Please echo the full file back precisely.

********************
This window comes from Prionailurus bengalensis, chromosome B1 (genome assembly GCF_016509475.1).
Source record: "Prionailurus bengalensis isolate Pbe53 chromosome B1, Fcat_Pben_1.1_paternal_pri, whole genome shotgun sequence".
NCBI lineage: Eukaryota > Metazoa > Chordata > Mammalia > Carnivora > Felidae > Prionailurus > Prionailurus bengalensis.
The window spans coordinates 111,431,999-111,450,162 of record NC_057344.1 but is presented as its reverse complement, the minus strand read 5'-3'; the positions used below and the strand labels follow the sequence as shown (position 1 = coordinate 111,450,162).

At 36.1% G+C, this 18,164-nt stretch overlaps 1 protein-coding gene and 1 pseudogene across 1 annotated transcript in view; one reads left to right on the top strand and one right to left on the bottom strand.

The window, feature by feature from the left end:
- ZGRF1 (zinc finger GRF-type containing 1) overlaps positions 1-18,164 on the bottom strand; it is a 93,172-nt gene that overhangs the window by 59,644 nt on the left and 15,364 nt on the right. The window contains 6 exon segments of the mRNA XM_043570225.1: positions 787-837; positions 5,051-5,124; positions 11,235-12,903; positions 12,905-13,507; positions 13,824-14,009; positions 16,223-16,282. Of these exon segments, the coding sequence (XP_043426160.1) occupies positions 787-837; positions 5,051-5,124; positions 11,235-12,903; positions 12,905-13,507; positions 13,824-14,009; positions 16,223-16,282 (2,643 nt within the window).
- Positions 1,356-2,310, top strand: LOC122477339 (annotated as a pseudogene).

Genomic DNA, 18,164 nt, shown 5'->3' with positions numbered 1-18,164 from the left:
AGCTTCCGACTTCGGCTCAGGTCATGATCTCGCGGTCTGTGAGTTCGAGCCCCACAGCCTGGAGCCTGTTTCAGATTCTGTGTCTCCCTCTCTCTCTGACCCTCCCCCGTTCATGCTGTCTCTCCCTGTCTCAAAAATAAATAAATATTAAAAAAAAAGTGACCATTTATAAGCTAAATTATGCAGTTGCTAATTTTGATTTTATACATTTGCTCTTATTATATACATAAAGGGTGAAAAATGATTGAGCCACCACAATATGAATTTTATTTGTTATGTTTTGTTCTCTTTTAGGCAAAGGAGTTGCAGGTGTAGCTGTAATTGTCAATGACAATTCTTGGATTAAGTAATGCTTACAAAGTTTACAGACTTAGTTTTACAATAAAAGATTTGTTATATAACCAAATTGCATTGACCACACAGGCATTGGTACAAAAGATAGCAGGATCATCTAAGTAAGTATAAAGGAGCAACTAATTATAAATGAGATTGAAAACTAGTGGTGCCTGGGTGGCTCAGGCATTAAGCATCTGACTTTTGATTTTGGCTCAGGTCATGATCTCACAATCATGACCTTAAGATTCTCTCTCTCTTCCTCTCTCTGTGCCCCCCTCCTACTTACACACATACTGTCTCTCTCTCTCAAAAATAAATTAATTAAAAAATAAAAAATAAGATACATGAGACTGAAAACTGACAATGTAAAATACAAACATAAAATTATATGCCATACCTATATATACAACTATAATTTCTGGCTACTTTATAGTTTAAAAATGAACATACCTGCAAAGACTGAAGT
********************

This window comes from Prionailurus bengalensis, chromosome B1 (genome assembly GCF_016509475.1).
Source record: "Prionailurus bengalensis isolate Pbe53 chromosome B1, Fcat_Pben_1.1_paternal_pri, whole genome shotgun sequence".
NCBI lineage: Eukaryota > Metazoa > Chordata > Mammalia > Carnivora > Felidae > Prionailurus > Prionailurus bengalensis.
The window spans coordinates 111,431,999-111,450,162 of record NC_057344.1 but is presented as its reverse complement, the minus strand read 5'-3'; the positions used below and the strand labels follow the sequence as shown (position 1 = coordinate 111,450,162).

At 36.1% G+C, this 18,164-nt stretch overlaps 1 protein-coding gene and 1 pseudogene across 1 annotated transcript in view; one reads left to right on the top strand and one right to left on the bottom strand.

The window, feature by feature from the left end:
- ZGRF1 (zinc finger GRF-type containing 1) overlaps positions 1-18,164 on the bottom strand; it is a 93,172-nt gene that overhangs the window by 59,644 nt on the left and 15,364 nt on the right. The window contains 6 exon segments of the mRNA XM_043570225.1: positions 787-837; positions 5,051-5,124; positions 11,235-12,903; positions 12,905-13,507; positions 13,824-14,009; positions 16,223-16,282. Of these exon segments, the coding sequence (XP_043426160.1) occupies positions 787-837; positions 5,051-5,124; positions 11,235-12,903; positions 12,905-13,507; positions 13,824-14,009; positions 16,223-16,282 (2,643 nt within the window).
- Positions 1,356-2,310, top strand: LOC122477339 (annotated as a pseudogene).

Genomic DNA, 18,164 nt, shown 5'->3' with positions numbered 1-18,164 from the left:
AGCTTCCGACTTCGGCTCAGGTCATGATCTCGCGGTCTGTGAGTTCGAGCCCCACAGCCTGGAGCCTGTTTCAGATTCTGTGTCTCCCTCTCTCTCTGACCCTCCCCCGTTCATGCTGTCTCTCCCTGTCTCAAAAATAAATAAATATTAAAAAAAAAGTGACCATTTATAAGCTAAATTATGCAGTTGCTAATTTTGATTTTATACATTTGCTCTTATTATATACATAAAGGGTGAAAAATGATTGAGCCACCACAATATGAATTTTATTTGTTATGTTTTGTTCTCTTTTAGGCAAAGGAGTTGCAGGTGTAGCTGTAATTGTCAATGACAATTCTTGGATTAAGTAATGCTTACAAAGTTTACAGACTTAGTTTTACAATAAAAGATTTGTTATATAACCAAATTGCATTGACCACACAGGCATTGGTACAAAAGATAGCAGGATCATCTAAGTAAGTATAAAGGAGCAACTAATTATAAATGAGATTGAAAACTAGTGGTGCCTGGGTGGCTCAGGCATTAAGCATCTGACTTTTGATTTTGGCTCAGGTCATGATCTCACAATCATGACCTTAAGATTCTCTCTCTCTTCCTCTCTCTGTGCCCCCCTCCTACTTACACACATACTGTCTCTCTCTCTCAAAAATAAATTAATTAAAAAATAAAAAATAAGATACATGAGACTGAAAACTGACAATGTAAAATACAAACATAAAATTATATGCCATACCTATATATACAACTATAATTTCTGGCTACTTTATAGTTTAAAAATGAACATACCTGCAAAGACTGAAGT